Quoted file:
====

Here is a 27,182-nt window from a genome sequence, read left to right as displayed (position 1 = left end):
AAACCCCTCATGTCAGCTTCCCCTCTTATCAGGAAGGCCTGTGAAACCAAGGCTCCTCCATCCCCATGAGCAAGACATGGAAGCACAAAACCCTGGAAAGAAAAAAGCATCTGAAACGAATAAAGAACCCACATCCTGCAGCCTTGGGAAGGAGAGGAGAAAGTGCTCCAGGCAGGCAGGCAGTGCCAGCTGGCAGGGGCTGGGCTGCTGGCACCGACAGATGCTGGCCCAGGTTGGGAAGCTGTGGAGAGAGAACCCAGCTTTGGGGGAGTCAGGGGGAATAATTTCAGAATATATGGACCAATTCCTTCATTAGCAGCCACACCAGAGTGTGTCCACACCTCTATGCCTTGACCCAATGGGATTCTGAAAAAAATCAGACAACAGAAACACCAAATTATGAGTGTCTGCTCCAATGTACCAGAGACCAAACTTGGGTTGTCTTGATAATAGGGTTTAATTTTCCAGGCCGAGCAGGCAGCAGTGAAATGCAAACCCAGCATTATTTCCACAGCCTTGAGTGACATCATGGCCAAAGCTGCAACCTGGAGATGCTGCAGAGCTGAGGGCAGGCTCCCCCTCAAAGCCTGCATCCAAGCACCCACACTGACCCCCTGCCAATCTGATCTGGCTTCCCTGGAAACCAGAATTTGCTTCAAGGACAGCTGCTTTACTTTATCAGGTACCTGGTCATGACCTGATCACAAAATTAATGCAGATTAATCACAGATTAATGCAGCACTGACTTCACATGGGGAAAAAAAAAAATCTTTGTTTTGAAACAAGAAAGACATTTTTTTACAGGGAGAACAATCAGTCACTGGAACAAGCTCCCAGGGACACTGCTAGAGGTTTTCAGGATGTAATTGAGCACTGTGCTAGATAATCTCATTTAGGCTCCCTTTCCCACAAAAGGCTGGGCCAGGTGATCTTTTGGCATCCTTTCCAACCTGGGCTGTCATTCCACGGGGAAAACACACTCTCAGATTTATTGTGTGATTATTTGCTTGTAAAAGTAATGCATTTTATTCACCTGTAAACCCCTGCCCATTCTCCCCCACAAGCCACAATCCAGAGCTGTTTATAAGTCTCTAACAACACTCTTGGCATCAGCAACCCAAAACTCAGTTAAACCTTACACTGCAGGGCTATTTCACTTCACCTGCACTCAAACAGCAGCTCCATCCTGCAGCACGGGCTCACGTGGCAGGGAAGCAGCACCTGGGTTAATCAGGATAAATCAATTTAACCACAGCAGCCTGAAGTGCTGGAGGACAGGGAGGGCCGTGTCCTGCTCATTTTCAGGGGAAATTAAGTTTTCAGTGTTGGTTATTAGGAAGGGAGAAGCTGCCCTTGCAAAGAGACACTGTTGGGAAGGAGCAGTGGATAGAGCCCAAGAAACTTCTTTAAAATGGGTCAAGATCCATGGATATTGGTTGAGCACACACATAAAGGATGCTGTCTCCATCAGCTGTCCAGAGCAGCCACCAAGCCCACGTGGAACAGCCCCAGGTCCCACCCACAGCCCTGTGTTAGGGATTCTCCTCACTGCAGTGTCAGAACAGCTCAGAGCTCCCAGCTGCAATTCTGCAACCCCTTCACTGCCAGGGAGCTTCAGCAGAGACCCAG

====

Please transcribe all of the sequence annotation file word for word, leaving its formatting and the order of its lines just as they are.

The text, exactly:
Here is a 27,182-nt window from a genome sequence, read left to right as displayed (position 1 = left end):
AAACCCCTCATGTCAGCTTCCCCTCTTATCAGGAAGGCCTGTGAAACCAAGGCTCCTCCATCCCCATGAGCAAGACATGGAAGCACAAAACCCTGGAAAGAAAAAAGCATCTGAAACGAATAAAGAACCCACATCCTGCAGCCTTGGGAAGGAGAGGAGAAAGTGCTCCAGGCAGGCAGGCAGTGCCAGCTGGCAGGGGCTGGGCTGCTGGCACCGACAGATGCTGGCCCAGGTTGGGAAGCTGTGGAGAGAGAACCCAGCTTTGGGGGAGTCAGGGGGAATAATTTCAGAATATATGGACCAATTCCTTCATTAGCAGCCACACCAGAGTGTGTCCACACCTCTATGCCTTGACCCAATGGGATTCTGAAAAAAATCAGACAACAGAAACACCAAATTATGAGTGTCTGCTCCAATGTACCAGAGACCAAACTTGGGTTGTCTTGATAATAGGGTTTAATTTTCCAGGCCGAGCAGGCAGCAGTGAAATGCAAACCCAGCATTATTTCCACAGCCTTGAGTGACATCATGGCCAAAGCTGCAACCTGGAGATGCTGCAGAGCTGAGGGCAGGCTCCCCCTCAAAGCCTGCATCCAAGCACCCACACTGACCCCCTGCCAATCTGATCTGGCTTCCCTGGAAACCAGAATTTGCTTCAAGGACAGCTGCTTTACTTTATCAGGTACCTGGTCATGACCTGATCACAAAATTAATGCAGATTAATCACAGATTAATGCAGCACTGACTTCACATGGGGAAAAAAAAAAATCTTTGTTTTGAAACAAGAAAGACATTTTTTTACAGGGAGAACAATCAGTCACTGGAACAAGCTCCCAGGGACACTGCTAGAGGTTTTCAGGATGTAATTGAGCACTGTGCTAGATAATCTCATTTAGGCTCCCTTTCCCACAAAAGGCTGGGCCAGGTGATCTTTTGGCATCCTTTCCAACCTGGGCTGTCATTCCACGGGGAAAACACACTCTCAGATTTATTGTGTGATTATTTGCTTGTAAAAGTAATGCATTTTATTCACCTGTAAACCCCTGCCCATTCTCCCCCACAAGCCACAATCCAGAGCTGTTTATAAGTCTCTAACAACACTCTTGGCATCAGCAACCCAAAACTCAGTTAAACCTTACACTGCAGGGCTATTTCACTTCACCTGCACTCAAACAGCAGCTCCATCCTGCAGCACGGGCTCACGTGGCAGGGAAGCAGCACCTGGGTTAATCAGGATAAATCAATTTAACCACAGCAGCCTGAAGTGCTGGAGGACAGGGAGGGCCGTGTCCTGCTCATTTTCAGGGGAAATTAAGTTTTCAGTGTTGGTTATTAGGAAGGGAGAAGCTGCCCTTGCAAAGAGACACTGTTGGGAAGGAGCAGTGGATAGAGCCCAAGAAACTTCTTTAAAATGGGTCAAGATCCATGGATATTGGTTGAGCACACACATAAAGGATGCTGTCTCCATCAGCTGTCCAGAGCAGCCACCAAGCCCACGTGGAACAGCCCCAGGTCCCACCCACAGCCCTGTGTTAGGGATTCTCCTCACTGCAGTGTCAGAACAGCTCAGAGCTCCCAGCTGCAATTCTGCAACCCCTTCACTGCCAGGGAGCTTCAGCAGAGACCCAG